Take the 2-minute tour ×
Stack Overflow is a question and answer site for professional and enthusiast programmers. It's 100% free, no registration required.

I have a database design question. Basically I want to be able to create a schema for a User model, then use this User model in other models that extend User but I want to design it in such a way that it's generic enough to be used in every application.

For example a Profile or Account model might extend User, and in both cases they will be different based on the web application you are designing but the core credentials of User should never be different across any web application.

What fields do you think should be in the User model?

I think the bare minimum to successfully handle authentication would be:

  • email (the login unique identifier)
  • salt (obviously!)
  • password (duh)
  • lostToken (a hash to verify lost password functionality)
  • role (member, admin, editor, etc.. IMO this list of roles would differ between sites however it's too important to the User model not to have here?)

Now we get into other interesting fields that are still very very useful:

  • createdAt (when the account was created)
  • ipAddress (track the ip when the account was created)
  • refererUrl (which site it came from)
  • lastLoggedIn (the last time the user logged in)
  • isOnline (is the user currently online)

And even more fields that are still pretty useful:

  • username (might not be used on every site)
  • number of consecutive logins (similar to the stack network)

I think anything else like social data (likes, votes, profile views), badges/achievements, the last time they updated their profile/account/whatever, and other info like their name belong in the per-site Profile model.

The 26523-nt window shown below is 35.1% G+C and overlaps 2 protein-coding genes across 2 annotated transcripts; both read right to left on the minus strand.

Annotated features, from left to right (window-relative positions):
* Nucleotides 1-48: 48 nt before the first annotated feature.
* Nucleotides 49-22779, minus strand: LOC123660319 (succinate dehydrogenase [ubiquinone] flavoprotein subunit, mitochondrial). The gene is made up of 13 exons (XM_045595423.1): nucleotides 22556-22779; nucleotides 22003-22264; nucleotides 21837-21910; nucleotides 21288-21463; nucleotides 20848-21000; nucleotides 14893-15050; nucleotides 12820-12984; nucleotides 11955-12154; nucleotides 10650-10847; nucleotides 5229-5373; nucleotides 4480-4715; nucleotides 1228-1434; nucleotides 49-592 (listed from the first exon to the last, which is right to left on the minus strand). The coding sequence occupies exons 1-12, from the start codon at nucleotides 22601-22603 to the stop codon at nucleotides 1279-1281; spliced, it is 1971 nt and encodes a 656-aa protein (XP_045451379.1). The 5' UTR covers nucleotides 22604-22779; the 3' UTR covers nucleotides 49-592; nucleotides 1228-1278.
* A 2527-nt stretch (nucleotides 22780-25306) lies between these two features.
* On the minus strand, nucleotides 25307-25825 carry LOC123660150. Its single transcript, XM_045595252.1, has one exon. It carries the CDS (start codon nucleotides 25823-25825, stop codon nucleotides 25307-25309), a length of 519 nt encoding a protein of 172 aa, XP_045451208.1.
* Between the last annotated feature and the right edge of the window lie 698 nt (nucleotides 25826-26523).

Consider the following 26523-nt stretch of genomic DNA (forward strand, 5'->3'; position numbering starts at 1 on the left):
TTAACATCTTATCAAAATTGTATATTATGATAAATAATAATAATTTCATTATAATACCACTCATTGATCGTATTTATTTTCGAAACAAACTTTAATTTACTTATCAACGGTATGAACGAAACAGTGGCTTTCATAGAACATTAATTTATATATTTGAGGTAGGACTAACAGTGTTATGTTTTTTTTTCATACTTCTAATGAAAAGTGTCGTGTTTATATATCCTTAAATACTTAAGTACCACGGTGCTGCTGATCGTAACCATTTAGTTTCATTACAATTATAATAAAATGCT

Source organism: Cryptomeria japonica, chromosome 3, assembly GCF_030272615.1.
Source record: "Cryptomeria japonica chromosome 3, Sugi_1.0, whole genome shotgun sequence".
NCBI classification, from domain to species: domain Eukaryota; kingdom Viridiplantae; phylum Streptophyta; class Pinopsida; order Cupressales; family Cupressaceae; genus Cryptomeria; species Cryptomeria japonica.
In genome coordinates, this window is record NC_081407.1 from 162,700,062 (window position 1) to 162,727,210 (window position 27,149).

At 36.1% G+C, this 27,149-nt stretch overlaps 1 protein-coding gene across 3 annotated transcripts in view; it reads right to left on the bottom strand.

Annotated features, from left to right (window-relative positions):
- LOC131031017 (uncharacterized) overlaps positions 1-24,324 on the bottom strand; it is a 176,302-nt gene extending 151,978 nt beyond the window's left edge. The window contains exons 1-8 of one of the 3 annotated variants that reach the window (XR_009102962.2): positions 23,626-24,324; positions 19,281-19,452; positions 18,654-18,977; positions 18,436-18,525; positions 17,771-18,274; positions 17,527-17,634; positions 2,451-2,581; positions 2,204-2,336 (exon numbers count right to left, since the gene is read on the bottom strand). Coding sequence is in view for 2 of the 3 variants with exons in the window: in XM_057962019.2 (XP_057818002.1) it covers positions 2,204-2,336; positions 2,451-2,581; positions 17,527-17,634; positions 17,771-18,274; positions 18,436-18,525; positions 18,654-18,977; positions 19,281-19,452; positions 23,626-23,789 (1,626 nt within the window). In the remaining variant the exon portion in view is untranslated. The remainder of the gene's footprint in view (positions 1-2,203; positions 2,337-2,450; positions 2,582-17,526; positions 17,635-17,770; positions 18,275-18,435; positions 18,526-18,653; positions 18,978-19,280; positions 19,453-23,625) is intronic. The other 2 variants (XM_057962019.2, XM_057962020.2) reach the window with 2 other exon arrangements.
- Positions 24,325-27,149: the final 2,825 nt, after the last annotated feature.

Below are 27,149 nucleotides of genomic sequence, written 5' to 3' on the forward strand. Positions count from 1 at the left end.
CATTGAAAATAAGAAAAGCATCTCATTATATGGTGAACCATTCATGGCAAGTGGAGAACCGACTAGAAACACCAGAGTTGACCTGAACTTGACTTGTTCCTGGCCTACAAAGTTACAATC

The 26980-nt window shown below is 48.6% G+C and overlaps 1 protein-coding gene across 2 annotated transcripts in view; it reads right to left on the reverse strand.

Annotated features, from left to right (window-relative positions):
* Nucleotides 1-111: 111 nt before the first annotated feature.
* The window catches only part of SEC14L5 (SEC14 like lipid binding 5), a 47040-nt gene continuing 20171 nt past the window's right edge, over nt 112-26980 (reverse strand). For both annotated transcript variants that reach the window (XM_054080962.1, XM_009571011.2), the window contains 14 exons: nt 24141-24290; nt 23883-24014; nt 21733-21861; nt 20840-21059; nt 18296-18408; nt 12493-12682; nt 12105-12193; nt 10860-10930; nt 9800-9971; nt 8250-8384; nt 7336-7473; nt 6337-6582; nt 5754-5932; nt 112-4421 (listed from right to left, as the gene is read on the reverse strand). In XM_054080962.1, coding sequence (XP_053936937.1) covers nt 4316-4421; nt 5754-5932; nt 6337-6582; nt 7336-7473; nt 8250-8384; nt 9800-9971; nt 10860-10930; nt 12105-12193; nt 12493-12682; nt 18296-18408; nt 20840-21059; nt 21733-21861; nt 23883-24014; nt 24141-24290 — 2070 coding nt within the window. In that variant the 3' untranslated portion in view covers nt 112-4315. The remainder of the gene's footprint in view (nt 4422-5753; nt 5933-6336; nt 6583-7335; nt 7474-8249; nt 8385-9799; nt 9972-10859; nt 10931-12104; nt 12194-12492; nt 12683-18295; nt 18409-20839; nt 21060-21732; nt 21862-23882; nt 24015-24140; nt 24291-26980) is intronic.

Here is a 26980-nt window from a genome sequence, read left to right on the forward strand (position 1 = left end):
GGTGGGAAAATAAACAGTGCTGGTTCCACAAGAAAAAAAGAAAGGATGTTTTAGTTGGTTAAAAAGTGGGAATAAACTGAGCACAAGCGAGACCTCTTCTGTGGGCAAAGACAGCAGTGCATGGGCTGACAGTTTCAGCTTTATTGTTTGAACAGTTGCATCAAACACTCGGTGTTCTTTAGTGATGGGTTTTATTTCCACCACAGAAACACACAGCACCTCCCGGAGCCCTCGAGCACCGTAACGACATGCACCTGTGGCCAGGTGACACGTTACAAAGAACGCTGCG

What do you think?

share|improve this question

1 Answer 1

I think youve got what you need already sorted out. Anything else really depends on your use cases, which we dont know.

One recommendation I have is around Salt and Password - You should be using something like BCrypt which will created a salted hash for you as a single field.

share|improve this answer
    
It's more about abstracting the code for portability than the fields themselves. I mean, most dynamic sites will likely have some form of user auth functionality but pretty much every site will require storing different info. The goal is to put what every site would need into user. –  AntelopeSalad Mar 14 '12 at 16:03
    
Ok well I dont know what kind of answer you are looking for but as I said, I think you have it figured out. You tagged it as MongoDB - MongoDB is schemaless and is incredibly flexible. You can store things however you want - I would think more about my query patterns to understand how I plan to fetch data. –  Bryan Migliorisi Mar 14 '12 at 16:24
    
Yep, I tagged it with mongodb but I'm also using node/express/mongoose (mongoose is a db driver for mongodb) and to take advantage of some of its magic you need to define schemas. I ran out of tags to include every piece of tech included but wanted to keep the discussion aimed towards database schemas rather than what type of database you're using since the way to "extend" a model will be highly dependent to the db you're using but also irrelevant in this case. –  AntelopeSalad Mar 14 '12 at 16:27

Your Answer

 
discard

By posting your answer, you agree to the privacy policy and terms of service.

Not the answer you're looking for? Browse other questions tagged or ask your own question.